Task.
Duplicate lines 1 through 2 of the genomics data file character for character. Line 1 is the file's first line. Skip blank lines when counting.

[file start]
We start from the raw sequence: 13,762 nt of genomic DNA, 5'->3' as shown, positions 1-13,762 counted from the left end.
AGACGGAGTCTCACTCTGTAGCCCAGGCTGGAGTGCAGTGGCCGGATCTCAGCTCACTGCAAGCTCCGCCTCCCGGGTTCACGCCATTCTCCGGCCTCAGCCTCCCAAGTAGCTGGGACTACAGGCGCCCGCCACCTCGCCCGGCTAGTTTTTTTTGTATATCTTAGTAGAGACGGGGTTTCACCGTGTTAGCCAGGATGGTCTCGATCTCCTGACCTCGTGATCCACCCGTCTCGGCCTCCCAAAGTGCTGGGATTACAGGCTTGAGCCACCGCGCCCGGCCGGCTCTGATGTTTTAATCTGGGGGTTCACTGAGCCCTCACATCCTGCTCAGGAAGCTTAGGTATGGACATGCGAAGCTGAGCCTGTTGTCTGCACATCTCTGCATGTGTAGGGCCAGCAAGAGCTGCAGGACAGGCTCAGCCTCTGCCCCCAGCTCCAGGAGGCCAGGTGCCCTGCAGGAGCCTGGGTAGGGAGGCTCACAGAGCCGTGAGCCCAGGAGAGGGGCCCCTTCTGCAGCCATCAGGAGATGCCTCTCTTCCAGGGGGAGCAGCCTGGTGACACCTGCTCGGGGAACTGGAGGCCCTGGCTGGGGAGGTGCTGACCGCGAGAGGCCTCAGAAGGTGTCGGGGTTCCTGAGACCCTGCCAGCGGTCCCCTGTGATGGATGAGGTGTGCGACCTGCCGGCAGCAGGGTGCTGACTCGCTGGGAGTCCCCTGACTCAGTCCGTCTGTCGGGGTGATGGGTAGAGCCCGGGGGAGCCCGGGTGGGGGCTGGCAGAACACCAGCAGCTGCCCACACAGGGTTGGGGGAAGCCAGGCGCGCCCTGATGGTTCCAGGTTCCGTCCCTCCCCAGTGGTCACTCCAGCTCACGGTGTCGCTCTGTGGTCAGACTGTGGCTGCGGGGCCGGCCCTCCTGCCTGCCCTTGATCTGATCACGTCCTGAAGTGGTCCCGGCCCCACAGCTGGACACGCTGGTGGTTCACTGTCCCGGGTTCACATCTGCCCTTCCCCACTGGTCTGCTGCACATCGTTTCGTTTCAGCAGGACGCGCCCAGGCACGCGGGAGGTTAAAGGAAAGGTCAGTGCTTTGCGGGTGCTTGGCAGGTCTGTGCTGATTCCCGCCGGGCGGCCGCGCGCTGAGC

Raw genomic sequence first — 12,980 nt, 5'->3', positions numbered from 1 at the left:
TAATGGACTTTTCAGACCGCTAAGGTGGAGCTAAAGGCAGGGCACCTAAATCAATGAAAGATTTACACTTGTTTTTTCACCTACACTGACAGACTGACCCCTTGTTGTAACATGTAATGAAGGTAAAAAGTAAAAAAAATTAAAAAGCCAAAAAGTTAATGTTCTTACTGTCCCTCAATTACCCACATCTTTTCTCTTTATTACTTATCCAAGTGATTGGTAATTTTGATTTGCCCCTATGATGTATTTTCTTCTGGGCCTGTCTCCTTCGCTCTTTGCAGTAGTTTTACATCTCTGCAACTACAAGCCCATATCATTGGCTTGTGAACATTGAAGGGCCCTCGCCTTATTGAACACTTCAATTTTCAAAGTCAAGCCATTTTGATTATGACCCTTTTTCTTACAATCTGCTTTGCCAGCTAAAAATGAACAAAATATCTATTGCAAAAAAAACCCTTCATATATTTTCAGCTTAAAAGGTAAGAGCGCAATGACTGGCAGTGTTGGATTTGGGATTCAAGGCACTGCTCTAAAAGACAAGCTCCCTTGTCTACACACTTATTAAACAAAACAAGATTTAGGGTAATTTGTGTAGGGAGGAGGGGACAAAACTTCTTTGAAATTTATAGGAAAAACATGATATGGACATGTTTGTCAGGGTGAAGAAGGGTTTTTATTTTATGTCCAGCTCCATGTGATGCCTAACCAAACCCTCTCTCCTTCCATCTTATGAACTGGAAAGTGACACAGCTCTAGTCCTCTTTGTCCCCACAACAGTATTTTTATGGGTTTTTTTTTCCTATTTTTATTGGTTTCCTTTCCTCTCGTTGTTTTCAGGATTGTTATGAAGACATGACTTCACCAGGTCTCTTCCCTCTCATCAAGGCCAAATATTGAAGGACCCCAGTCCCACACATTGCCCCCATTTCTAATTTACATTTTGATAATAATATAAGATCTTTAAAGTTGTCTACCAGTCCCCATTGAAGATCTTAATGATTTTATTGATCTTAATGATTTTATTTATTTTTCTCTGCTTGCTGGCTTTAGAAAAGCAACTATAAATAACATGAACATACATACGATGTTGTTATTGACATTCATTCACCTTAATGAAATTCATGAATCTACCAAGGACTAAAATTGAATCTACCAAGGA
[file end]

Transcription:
We start from the raw sequence: 13,762 nt of genomic DNA, 5'->3' as shown, positions 1-13,762 counted from the left end.
AGACGGAGTCTCACTCTGTAGCCCAGGCTGGAGTGCAGTGGCCGGATCTCAGCTCACTGCAAGCTCCGCCTCCCGGGTTCACGCCATTCTCCGGCCTCAGCCTCCCAAGTAGCTGGGACTACAGGCGCCCGCCACCTCGCCCGGCTAGTTTTTTTTGTATATCTTAGTAGAGACGGGGTTTCACCGTGTTAGCCAGGATGGTCTCGATCTCCTGACCTCGTGATCCACCCGTCTCGGCCTCCCAAAGTGCTGGGATTACAGGCTTGAGCCACCGCGCCCGGCCGGCTCTGATGTTTTAATCTGGGGGTTCACTGAGCCCTCACATCCTGCTCAGGAAGCTTAGGTATGGACATGCGAAGCTGAGCCTGTTGTCTGCACATCTCTGCATGTGTAGGGCCAGCAAGAGCTGCAGGACAGGCTCAGCCTCTGCCCCCAGCTCCAGGAGGCCAGGTGCCCTGCAGGAGCCTGGGTAGGGAGGCTCACAGAGCCGTGAGCCCAGGAGAGGGGCCCCTTCTGCAGCCATCAGGAGATGCCTCTCTTCCAGGGGGAGCAGCCTGGTGACACCTGCTCGGGGAACTGGAGGCCCTGGCTGGGGAGGTGCTGACCGCGAGAGGCCTCAGAAGGTGTCGGGGTTCCTGAGACCCTGCCAGCGGTCCCCTGTGATGGATGAGGTGTGCGACCTGCCGGCAGCAGGGTGCTGACTCGCTGGGAGTCCCCTGACTCAGTCCGTCTGTCGGGGTGATGGGTAGAGCCCGGGGGAGCCCGGGTGGGGGCTGGCAGAACACCAGCAGCTGCCCACACAGGGTTGGGGGAAGCCAGGCGCGCCCTGATGGTTCCAGGTTCCGTCCCTCCCCAGTGGTCACTCCAGCTCACGGTGTCGCTCTGTGGTCAGACTGTGGCTGCGGGGCCGGCCCTCCTGCCTGCCCTTGATCTGATCACGTCCTGAAGTGGTCCCGGCCCCACAGCTGGACACGCTGGTGGTTCACTGTCCCGGGTTCACATCTGCCCTTCCCCACTGGTCTGCTGCACATCGTTTCGTTTCAGCAGGACGCGCCCAGGCACGCGGGAGGTTAAAGGAAAGGTCAGTGCTTTGCGGGTGCTTGGCAGGTCTGTGCTGATTCCCGCCGGGCGGCCGCGCGCTGAGC